Sunday October 22nd 2017. Nantcol-Bwlch Drws Ardudwy, Cwm Bychan. Hugh Evans led a party of 7 walkers on a challenging hike from Cwm Bychan via Nantcol, a distance of almost 10 miles, involving a cumulative ascent of about 3000ft. It was a day of blustery winds and intermittent showers, the tail end of storm Brian. Surface water made the rocky paths slippery, requiring constant concentration to keep one’s footing. The walk started from Llyn Cwm Bychan at the head of this magical valley penetrating deep into the wild Rhinogydd mountains. The route headed south-east climbing steadily up the slabs of the ‘Roman Steps’ through Bwlch Tyddiad, an ancient route used since at least the Bronze Age through medieval times. After pausing for a coffee out of the wind just beyond the col at the top, it was a relief to descend to the drier and sheltered paths through the forested area of the Rhinog National Nature Reserve below. The path then turned south-west for some 2-3 miles through the Bwlch Drws Ardudwy, a narrow valley running between the peaks of Rhinog Fawr and Rhinog Fach, eventually descending to the remote farm of Maes y Garnedd in Cwm Nantcol. This early 17th century house is known as the birthplace of the regicide, John Jones, one of the signatories of Charles I’s death warrant. From here there was a steady ascent of over 1000ft by indistinct paths across a bleak expanse of heather moorland. The watershed at about 1700ft brought fine views of a sunlit Llŷn to the west and the more sombre hues of the jagged rocks of the Harlech Dome all around. Eventually, the path descended past the remote lake of Glowy Lyn and rejoined the outward route leading back into Cwm Bychan. Despite the tough conditions, this proved a rewarding day out in the mountains. Noel Davey
Thursday October 12th 2017. Round Moelfre. Fred Foskett led 13 club members on a favourite walk around the distinctive conical hill (just under 2000ft) of Moelfre in Ardudwy. It was a fine day with a fresh wind and sunny periods which made the most of this wild, depopulated and lonely upland tract and the superb views across the bay to Penllŷn. The walk started at a look-out point high above the Nantcol Valley reached by a narrow gated road lined by the remarkable stone walls that are a feature of this landscape, an adventure just getting there. The route went anti-clockwise, passing a well-known medicinal spring and traces of manganese mining. It followed a section of the old and now often very boggy trackway which was once an ancient drover’s road and later part of the coach road between Harlech and London, branching off over Pont Scethin. Lunch was taken on a small prominence marked by a buried cairn, close to the ruins of Ty Newydd on the southern slope of Moelfre, a well-used stop-over in former coaching days. Continuing along a better track towards the Llyn Bodlyn reservoir, the walkers soon turned off north, climbing over a grassy col at about 1400ft above sea level, with fine views of the Rhinogydd and Nantcol valley, and eventually regained the road leading back to the start point. Noel Davey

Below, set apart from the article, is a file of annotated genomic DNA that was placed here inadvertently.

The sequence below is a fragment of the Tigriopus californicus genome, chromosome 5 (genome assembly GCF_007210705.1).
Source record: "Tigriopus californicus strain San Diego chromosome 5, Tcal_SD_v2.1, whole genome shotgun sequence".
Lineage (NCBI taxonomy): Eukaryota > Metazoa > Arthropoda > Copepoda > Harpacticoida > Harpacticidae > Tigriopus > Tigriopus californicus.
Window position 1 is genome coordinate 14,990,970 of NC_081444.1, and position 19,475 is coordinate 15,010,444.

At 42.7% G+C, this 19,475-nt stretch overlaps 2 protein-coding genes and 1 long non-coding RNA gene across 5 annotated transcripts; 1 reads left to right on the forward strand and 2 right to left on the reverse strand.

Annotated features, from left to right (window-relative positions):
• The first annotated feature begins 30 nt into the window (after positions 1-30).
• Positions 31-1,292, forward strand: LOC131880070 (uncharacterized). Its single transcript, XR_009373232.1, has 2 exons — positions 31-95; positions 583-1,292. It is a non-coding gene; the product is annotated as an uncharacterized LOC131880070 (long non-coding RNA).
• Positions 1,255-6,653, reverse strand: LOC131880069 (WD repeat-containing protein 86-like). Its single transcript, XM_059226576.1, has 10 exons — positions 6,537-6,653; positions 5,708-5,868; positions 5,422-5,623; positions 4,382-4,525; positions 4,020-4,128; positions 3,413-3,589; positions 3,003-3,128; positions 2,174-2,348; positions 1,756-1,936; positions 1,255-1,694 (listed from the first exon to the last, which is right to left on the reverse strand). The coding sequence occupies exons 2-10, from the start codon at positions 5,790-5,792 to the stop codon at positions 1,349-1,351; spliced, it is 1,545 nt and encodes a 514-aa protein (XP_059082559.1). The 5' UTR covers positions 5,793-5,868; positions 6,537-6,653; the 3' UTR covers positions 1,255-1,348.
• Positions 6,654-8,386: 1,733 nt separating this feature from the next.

Sunday October 9th 2017. Round Llyn Tegid/Bala. The original plan was to walk all the way around Llyn Tegid as the Club did about 10 years ago, but a combination of the longer than expected length of the newly waymarked path and the short autumn daylight hours persuaded the Club, certainly now older and, perhaps, wiser, to switch to two separate walks, either side of the lake. Heather Stanton led 10 ramblers on a 9 mile walk from Bala to Llanuwchllyn on the SE side of the lake, while Dafydd Williams led a further 4 on a 7.5 mile walk from Llanuwchllyn to Bala on the NW side of the lake. These proved ideal walks for a dry and bright October Sunday.
The A walk headed south out of Bala, climbing steeply through the pleasant woodlands of Fridd Fach-ddeiliog and reaching about 1500ft above sea level in the open access land of Mynydd Cefn-ddwy-graig and Isafon. From here splendid views opened up of the lake below dotted with sailing dinghies and, beyond, the impressive backdrop of the Arenigs. A circuitous upland route, some of it waterlogged, led through an area of coniferous woodland, still with traces of earlier farming settlement, and then followed the Afon Glyn down in the direction of Llangower on the lake. The wooded site of a small hydro weir near some falls provided a good spot for lunch. A series of paths connecting farms and some further ascents took the walk around the lower slopes of Cefn Gwyn, eventually descending through gentler fields to the village of Llanuwchllyn, nestling at the southern end of the lake. Here the way passed through the terminus station of the surviving lakeside heritage railway. This was sadly not operating on this autumn Sunday, so a waiting car provided transport back to Bala. This was a most enjoyable outing, offering a rich variety of scenery, a range of terrain and a cumulative ascent of almost 2000ft. Noel Davey